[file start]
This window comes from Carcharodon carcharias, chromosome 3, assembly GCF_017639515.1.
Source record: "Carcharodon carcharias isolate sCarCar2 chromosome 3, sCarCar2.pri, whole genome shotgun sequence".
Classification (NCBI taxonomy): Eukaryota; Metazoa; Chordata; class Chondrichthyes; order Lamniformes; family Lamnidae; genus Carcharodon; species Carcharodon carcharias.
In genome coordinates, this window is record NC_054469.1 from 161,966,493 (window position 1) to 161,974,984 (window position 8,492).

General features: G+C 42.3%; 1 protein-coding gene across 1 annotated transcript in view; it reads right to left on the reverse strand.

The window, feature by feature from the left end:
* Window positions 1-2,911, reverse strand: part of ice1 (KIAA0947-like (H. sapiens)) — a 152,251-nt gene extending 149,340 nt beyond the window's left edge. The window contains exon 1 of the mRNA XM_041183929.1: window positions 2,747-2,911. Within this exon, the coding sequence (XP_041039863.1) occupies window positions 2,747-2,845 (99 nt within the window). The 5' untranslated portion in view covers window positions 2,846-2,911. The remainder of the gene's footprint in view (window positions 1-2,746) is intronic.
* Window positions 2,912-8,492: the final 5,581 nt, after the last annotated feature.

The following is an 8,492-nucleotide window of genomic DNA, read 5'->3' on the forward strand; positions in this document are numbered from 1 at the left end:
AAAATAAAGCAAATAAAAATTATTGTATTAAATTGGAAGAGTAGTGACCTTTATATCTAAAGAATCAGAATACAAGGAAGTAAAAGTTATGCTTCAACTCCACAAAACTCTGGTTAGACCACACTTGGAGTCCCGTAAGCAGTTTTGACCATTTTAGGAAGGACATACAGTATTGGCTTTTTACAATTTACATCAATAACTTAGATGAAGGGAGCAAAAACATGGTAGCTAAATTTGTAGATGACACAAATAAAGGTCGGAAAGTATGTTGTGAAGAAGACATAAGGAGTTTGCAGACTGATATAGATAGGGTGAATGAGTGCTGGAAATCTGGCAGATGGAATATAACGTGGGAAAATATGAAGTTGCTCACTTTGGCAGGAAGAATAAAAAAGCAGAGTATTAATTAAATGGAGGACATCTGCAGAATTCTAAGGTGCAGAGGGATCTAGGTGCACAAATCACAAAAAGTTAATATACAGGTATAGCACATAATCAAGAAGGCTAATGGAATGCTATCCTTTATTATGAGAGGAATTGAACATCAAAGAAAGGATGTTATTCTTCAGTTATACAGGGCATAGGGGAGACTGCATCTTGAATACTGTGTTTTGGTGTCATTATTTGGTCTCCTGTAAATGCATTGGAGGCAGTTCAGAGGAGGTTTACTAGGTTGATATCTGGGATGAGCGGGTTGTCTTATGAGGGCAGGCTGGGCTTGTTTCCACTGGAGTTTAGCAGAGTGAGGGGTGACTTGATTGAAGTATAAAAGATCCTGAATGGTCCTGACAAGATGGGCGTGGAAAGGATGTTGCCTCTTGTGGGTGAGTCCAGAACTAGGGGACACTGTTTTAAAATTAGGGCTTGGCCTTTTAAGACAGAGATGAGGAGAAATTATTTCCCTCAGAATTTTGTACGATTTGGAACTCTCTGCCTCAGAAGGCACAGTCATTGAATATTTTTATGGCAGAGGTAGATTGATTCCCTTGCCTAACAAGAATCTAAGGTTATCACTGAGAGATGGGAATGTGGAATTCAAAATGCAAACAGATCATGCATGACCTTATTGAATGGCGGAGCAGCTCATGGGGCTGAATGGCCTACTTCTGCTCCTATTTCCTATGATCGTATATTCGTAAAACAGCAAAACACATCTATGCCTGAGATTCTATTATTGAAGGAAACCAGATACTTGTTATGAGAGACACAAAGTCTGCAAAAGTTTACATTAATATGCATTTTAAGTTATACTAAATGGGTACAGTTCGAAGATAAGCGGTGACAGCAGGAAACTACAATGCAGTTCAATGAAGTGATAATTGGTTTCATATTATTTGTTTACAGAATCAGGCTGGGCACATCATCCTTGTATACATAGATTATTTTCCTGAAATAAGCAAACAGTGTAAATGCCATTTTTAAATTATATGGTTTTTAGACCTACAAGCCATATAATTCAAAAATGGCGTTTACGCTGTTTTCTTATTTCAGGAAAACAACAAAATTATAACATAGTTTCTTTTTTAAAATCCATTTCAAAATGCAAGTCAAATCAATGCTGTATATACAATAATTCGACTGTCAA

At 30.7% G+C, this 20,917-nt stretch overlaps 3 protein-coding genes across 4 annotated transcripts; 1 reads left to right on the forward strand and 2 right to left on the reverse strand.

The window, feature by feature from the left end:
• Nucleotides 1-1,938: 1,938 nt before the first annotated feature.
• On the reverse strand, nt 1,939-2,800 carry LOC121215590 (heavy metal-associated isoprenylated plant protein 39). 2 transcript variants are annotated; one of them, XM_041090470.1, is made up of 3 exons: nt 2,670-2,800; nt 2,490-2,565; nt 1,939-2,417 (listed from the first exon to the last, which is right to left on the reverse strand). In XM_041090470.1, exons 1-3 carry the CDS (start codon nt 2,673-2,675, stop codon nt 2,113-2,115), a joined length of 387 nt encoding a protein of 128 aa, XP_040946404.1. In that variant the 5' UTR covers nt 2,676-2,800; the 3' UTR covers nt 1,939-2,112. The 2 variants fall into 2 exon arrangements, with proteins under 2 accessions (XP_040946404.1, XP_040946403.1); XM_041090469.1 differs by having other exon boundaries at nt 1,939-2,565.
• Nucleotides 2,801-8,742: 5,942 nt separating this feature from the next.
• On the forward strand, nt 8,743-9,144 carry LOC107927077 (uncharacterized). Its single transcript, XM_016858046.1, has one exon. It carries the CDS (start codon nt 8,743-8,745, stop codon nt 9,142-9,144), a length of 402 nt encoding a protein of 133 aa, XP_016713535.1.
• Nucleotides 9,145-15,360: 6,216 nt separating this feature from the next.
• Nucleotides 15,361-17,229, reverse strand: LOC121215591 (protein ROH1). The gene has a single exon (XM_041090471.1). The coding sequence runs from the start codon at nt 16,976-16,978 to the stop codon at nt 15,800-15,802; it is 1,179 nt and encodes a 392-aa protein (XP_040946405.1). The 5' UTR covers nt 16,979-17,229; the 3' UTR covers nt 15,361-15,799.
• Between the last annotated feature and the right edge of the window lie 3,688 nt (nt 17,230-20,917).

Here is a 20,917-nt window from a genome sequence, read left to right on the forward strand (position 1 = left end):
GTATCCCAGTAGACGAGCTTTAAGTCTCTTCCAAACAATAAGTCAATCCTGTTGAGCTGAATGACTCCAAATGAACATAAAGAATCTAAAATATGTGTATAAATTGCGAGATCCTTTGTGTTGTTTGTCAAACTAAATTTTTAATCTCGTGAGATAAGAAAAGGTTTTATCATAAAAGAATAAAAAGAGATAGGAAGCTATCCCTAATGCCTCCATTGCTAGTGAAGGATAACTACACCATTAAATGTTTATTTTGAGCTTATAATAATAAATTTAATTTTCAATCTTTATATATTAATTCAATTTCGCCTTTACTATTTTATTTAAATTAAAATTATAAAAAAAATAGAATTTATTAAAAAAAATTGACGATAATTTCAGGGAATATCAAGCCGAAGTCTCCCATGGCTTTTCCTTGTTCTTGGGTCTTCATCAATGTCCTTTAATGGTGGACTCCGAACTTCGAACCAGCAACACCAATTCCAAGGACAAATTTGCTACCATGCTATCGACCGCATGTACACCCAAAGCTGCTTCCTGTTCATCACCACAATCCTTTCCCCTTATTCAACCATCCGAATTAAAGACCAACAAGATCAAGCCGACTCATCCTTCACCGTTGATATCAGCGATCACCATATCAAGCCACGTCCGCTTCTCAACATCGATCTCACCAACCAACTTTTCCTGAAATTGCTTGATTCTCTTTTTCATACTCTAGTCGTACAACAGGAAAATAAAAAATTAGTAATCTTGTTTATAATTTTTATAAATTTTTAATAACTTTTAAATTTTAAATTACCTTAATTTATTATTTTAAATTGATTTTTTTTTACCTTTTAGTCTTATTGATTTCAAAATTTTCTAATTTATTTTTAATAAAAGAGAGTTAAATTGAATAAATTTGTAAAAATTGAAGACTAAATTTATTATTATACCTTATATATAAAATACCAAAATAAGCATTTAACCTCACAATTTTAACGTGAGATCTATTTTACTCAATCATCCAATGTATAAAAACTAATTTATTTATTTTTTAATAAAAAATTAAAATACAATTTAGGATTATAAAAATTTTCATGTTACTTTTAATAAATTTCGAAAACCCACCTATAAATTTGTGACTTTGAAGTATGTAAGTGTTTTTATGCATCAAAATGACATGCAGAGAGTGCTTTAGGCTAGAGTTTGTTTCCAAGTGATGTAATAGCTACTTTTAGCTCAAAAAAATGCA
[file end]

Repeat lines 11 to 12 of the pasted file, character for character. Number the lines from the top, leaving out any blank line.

At 30.7% G+C, this 20,917-nt stretch overlaps 3 protein-coding genes across 4 annotated transcripts; 1 reads left to right on the forward strand and 2 right to left on the reverse strand.

The window, feature by feature from the left end: